If you have ever worked with the content scaling in the compositing tab the feed modes should feel familiar. On a basis it acts like content scaling. Though instead of scaling the content into the screen space, it scales screen object into the projectors frustrum. This will change the outcome in the warp tab. The warp engine is the projector's viewport. It is even its own 3D engine. You can deactivate the lock to 2D mode to pan / tilt the camera:

 

 

By changing the “Feed Mode” the visual representation will change as well in the GUI. When activating “Feed Modes” the project shows the screen it “feeds” its image to:

 

 

Fit - The screen object (16:10 - 1920x1200) is fit into the projectors frustrum (16:9 - 1920x1080):

 

 

No perspective distortion:
 


 

 

Stretch - Our 16:10 image is stretched onto the 16:9 frustrum of the projector:
 


 

Pixel accurate - As we our screens and projectors pixel ratio do not match a pixel accurate setup will look like this (without perspective distortion):
 

 

Stretch and Fit are not pixel accurate as the dimensions of the screen are being changed. 

 

Perspective - this mode adds perspective distortion to the mix:
 

 

 

 


 

 

Multi Projector Setup

 

 

Now for the Multi Projector Setup we switched it up a little bit. For this demonstration, a widescreen of 3456x1080 pixel is being used:

 

 

Two times 1920x1080 with 20% overlap horizontally. An ideal softedge-projection setup. We will now go through the principles already described and apply them to a multi projector setup.

Let's add a projector. In this case I chose a PTDZ16K with 1920x1080 pixel resolution (16:9). Add it to the screen. Let's align it with the help of the alignment tool:
 


 

 

Feed Modes

 

By default, Feed Modes are not applied which is also visible by the representation of the projectors frustrum:
 

 

Now we change the setting to one of the feed mode presets. It is important to select all used projectors when changing this setting, otherwise the correct setting won't be applied:


Now the visual representation of the frustrum changes to feed modes:




 

 

Deep Dive Feed Modes technical aspects

 

We already took a first look at the basic principles of feed modes. Now let's look at what really is going on when using feed modes. 

When using feed modes, the system applies the same mechanism when mapping LEDS: Output Mapping  

 

Rather than feeding the projectors viewport to the warp engine the system creates a “source feed” and slices this source feed according the the feed areas settings. In our case the source feed is equal to the screens resolution (3456x1080px) and these settings are applied:

 

 

To access the feed, select the projector and dive into the projector:



Like the output remapping for LEDs, we are now being presented with the feeds of the projectors. One could argue that the feed modes on projectors are LED remapping capabilities with added warping on top.

 

What's now happening is that Pixera is sending these feeds into the warp engine rather than capturing what's available through the projector's viewport. 

 

In our case - as we have a proper projection setup - the feed “stretch fit and pixel accurate” will behave the same. Our projectors' resolutions fit perfectly into our widescreen as we have calculated an optimal overlap. 

 

Let's look at a non-optimal setting and inspect the feed modes. In this case the resolution does not fit within the 20% overlap we want to use. 3D Workspace view:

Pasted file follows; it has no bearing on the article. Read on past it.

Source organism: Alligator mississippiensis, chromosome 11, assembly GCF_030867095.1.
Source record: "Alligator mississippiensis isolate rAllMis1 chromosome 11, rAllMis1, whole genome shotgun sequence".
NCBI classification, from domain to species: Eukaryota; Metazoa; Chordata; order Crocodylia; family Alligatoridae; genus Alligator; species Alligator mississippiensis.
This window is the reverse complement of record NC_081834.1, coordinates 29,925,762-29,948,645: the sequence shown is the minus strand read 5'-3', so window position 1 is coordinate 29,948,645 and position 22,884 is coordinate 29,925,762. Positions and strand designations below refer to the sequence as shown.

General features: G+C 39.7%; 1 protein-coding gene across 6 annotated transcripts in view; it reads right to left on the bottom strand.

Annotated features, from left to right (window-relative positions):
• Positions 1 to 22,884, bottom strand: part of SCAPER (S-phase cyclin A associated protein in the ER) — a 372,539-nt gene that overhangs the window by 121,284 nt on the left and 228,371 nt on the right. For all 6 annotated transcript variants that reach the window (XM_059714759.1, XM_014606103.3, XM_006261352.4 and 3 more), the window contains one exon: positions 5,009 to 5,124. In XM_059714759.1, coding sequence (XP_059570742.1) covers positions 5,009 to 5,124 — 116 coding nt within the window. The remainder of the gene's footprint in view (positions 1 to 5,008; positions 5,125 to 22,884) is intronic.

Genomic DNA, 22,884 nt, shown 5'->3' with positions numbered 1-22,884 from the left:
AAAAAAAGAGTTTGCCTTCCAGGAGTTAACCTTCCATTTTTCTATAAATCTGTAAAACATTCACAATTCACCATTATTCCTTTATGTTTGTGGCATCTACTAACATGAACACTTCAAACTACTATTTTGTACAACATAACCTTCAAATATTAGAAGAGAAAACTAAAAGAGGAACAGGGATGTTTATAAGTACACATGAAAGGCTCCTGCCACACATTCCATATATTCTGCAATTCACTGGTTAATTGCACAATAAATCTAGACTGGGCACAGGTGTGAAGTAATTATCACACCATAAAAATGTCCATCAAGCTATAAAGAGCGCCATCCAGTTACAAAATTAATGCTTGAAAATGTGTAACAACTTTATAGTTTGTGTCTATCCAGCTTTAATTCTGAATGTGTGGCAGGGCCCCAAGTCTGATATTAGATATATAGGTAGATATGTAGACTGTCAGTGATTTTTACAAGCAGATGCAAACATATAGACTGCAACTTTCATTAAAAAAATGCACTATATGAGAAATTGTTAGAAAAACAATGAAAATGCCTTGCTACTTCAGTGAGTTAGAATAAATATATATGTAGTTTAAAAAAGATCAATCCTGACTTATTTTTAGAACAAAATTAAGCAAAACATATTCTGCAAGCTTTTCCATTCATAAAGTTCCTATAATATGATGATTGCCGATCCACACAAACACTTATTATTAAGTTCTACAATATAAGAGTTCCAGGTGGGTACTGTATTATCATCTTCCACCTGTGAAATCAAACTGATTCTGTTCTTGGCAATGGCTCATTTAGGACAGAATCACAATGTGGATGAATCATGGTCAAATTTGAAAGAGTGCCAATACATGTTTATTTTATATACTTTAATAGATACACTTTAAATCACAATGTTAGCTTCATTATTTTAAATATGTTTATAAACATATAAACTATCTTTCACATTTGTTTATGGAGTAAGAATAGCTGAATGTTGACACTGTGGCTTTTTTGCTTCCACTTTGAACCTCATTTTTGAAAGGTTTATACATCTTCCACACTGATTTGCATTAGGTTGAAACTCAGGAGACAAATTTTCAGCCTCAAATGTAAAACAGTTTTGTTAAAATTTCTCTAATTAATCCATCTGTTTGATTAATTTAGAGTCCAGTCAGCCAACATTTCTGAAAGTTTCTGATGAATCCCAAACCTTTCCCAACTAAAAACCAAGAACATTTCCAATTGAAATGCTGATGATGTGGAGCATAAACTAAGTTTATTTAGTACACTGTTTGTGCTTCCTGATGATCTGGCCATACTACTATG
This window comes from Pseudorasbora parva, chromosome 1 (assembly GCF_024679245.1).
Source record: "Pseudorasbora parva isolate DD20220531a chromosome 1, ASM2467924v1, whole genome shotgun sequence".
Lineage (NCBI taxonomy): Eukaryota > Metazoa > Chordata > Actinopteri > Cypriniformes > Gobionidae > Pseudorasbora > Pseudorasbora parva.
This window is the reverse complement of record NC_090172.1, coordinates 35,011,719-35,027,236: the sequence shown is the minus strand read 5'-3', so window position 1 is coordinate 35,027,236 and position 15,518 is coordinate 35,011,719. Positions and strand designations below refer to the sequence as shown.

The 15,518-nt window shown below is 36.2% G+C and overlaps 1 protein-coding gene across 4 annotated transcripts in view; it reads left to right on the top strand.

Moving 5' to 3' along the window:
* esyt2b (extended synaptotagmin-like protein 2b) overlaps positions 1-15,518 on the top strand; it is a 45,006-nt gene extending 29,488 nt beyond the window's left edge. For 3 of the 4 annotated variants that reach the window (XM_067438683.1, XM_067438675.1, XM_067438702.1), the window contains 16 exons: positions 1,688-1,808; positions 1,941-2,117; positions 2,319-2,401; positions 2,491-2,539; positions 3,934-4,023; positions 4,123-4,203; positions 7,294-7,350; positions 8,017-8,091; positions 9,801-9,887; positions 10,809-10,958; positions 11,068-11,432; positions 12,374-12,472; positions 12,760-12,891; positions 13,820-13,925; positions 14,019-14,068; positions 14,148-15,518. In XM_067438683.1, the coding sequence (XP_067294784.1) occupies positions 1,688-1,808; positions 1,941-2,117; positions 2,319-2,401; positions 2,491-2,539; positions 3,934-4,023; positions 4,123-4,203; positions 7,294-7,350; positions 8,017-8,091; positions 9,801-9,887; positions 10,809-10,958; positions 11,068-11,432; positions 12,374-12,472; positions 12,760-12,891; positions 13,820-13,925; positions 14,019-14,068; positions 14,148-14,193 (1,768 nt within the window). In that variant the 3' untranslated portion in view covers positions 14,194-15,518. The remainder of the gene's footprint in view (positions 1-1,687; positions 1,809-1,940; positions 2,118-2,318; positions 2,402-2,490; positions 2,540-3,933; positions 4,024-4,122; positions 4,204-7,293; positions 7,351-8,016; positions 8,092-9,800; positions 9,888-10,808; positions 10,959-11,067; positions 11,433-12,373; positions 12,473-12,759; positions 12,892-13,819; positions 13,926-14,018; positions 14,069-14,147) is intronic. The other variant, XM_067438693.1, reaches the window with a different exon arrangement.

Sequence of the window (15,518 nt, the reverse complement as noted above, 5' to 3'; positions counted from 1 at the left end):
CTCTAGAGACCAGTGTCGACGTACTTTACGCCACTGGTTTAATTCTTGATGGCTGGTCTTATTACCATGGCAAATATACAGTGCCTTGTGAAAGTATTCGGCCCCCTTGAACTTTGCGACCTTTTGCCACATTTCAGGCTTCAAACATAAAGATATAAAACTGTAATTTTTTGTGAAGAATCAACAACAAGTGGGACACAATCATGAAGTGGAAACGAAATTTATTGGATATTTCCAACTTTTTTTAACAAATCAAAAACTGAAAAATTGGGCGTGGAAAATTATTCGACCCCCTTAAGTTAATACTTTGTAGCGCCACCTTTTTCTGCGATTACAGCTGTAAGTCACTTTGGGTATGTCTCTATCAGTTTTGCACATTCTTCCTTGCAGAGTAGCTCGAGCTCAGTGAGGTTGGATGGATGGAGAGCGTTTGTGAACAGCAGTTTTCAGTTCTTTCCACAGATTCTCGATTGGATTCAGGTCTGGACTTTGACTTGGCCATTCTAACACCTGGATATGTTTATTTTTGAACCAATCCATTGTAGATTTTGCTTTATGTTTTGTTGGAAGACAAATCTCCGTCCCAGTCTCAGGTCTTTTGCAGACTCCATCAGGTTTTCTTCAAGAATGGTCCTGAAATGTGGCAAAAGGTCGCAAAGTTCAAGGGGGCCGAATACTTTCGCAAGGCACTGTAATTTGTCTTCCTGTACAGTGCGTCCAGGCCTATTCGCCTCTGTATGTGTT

Dive in - Feed View:

 

 

 

Feed Area set to fit:



 

Feed Area set to stretch:

 

 

No let's change it up even more. As we have already seen, changing the projector's position does not affect the available warp feed of the projector. Instead, the available warp mesh is determined by the feed modes settings:

 

Pixera will take the resolution of the complete mesh and provide the warp feeds resolution by applying the overlap. Changing the overlap will change the feeds of the projectors:
 

 – 384 Pixel Overlap:

 

vs 800 Pixel overlap:

 

 

Feed View after Dive in:

 


 

As can be seen the individual feed dimensions were increased by adjusting the softedge value in the feed modes options.  

 

 


 

Softedge

 

Softedge Settings are available besides the War Tab in the projector's inspector:


 

 

 

 

1 - Dive into Softedge. The regular view is the 3D workspace view of the screen or 3D model. By diving in the 2D texture can be accessed. 

2 - Generate Auto Softedge: This is only available when using feed modes. 

3 - Edit Mesh (Softedge)

4 - Display Testpattern

5 - Lock 2D

6 - reset Viewport

 

 

Generate Softedge is only available when using feed modes. After activating this button an auto softedge Mask is applied to the setup:

 

 

The just created softedge mask was created as a warped softedge element. In Pixera screen aligen and warped masks can be created. Automatically created softedge masks are always created as warped masks.  

 

 Manual Softedge

 

Besides the autp softedge creation process, softedge masks can be added manually as well. To do so select the desired projector and add the softege by pressing plus:

 

 

To modify them in the softedge inspector, select the desired softedge type in the softedge engine window:

 

 

Now looking at the softedge settings there is a lot we can modify:
 

 

1: Change from Softedge to Mask

2: Switch interpolation mode

3: Gradient and Gamma Curve options

 

Especially when working with anything but flat objects diving in makes sense. When diving in we change into the pixel space of the projected screen. This helps aligning and modifying the softedge:

 

 

 

 

Furthermore, after diving in you can load in softedge background images by clicking this button. This enables the import of custom softedge masks from external sources:

 

 

 

 

 

 

 

Pixera 1.9.136 | 21. October 2023